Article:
View Full Version : General Concerned About 'Growing Gap' In Perceptions Of Iraq War

08-26-2005, 03:07 PM
General concerned about 'growing gap' in perceptions of Iraq war


1 hour, 1 minute ago

WASHINGTON (AFP) - General Richard Myers, the chairman of the Joint Chiefs of Staff, expressed concern Friday about a "growing gap" between the US public's perception of the war on Iraq and that of the troops fighting it.

Myers, who returned this week from a trip to US bases around the world, reported high morale among American forces in Iraq and elsewhere, saying they saw the progress being made first hand.

"The biggest question they ask is, what's going on back home?" Myers said.

"Our troops overwhelmingly want reassurance that they will be allowed to finish what we began four years ago," he said.

His comments come amid signs that public support for the war is eroding after more than two years of fighting an insurgency that shows little sign of abating.

Recent polls show a majority of the US public believes the war is going badly and that some or all US troops should be withdrawn.

The shifting public mood has been accompanied by the rise of a visible anti-war movement and increasingly vocal criticism by some political leaders who have cast Iraq as another Vietnam.

"I am concerned about what appears to be a growing gap between what people are hearing back here in the United States and with what we saw on this trip," Myers said.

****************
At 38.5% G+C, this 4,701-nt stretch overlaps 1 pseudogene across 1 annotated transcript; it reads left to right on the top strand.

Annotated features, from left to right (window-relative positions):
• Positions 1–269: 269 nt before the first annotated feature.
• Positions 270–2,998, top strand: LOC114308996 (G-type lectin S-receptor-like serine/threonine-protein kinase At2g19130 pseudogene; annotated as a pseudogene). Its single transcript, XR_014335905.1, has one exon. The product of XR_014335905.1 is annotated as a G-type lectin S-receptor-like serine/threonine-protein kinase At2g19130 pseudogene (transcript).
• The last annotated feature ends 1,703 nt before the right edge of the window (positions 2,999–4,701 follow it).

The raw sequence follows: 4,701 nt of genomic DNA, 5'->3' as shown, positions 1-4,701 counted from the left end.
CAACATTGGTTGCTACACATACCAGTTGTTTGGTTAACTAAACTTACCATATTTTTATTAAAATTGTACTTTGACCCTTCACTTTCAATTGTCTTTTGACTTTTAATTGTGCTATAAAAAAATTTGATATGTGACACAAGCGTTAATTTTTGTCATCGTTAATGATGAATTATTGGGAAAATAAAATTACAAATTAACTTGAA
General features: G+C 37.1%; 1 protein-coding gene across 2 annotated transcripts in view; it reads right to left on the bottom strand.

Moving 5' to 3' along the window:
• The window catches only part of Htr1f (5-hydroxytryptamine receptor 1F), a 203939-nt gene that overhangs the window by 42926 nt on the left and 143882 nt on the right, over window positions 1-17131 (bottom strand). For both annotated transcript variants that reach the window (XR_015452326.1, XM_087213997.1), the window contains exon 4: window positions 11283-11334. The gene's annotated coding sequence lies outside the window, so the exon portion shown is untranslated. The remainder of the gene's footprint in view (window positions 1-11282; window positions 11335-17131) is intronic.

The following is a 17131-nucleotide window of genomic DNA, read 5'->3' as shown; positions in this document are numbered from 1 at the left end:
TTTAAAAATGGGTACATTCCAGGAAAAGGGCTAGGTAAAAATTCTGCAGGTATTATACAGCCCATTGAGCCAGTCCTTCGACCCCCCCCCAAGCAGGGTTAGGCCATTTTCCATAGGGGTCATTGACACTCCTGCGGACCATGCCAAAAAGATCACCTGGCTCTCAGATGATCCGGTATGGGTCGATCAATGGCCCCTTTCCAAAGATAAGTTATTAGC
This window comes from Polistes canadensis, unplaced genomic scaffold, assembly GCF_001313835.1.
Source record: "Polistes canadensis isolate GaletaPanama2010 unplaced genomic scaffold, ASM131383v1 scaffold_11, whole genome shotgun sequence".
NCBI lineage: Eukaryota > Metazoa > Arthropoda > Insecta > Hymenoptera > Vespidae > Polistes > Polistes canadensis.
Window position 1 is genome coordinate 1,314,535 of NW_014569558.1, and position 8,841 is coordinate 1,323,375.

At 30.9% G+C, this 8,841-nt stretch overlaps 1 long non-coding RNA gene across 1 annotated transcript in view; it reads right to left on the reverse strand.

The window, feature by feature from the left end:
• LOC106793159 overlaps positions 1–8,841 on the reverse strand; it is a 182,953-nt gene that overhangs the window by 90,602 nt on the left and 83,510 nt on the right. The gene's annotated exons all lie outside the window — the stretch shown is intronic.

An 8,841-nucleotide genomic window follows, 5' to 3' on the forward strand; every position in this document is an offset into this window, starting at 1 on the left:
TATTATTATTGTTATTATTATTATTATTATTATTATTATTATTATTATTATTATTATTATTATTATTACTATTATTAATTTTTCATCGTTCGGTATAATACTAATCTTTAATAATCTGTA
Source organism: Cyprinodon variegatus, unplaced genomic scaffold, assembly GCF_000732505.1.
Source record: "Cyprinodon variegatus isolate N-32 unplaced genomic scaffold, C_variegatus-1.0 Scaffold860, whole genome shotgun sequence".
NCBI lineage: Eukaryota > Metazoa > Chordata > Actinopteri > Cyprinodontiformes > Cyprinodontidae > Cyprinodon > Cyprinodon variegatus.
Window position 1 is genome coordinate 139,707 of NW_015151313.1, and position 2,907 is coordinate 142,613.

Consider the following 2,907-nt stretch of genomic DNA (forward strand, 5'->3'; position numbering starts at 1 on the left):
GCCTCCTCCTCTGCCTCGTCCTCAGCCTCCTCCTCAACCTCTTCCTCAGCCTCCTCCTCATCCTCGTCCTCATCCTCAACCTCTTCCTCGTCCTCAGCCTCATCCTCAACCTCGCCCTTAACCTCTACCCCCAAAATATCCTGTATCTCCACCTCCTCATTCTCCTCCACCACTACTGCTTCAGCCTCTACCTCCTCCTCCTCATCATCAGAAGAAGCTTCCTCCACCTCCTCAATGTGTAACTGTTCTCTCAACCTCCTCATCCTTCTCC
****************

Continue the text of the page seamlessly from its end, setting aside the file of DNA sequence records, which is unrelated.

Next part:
Unlike others in the US administration, Myers did not blame the media coverage for the gap. Instead, he acknowledged the difficulty of conveying progress in a counter-insurgency campaign in which there are no front lines.

"If we're a nation at war, the most important thing we have right now in this kind of conflict is our will and our resolve," he said.

He added: "And of course you worry about resolve. I mean, that's what this is all about.

"And if you look at what the adversary is trying to do, of course, their whole strategic communications plan, if you will, is to try to weaken that resolve," he said.

Myers suggested that while there should be serious debate at home over Iraq, its tone should be tempered by the stakes involved.

"I think people need to talk very responsibly and consider their words carefully when they talk about this conflict," he said.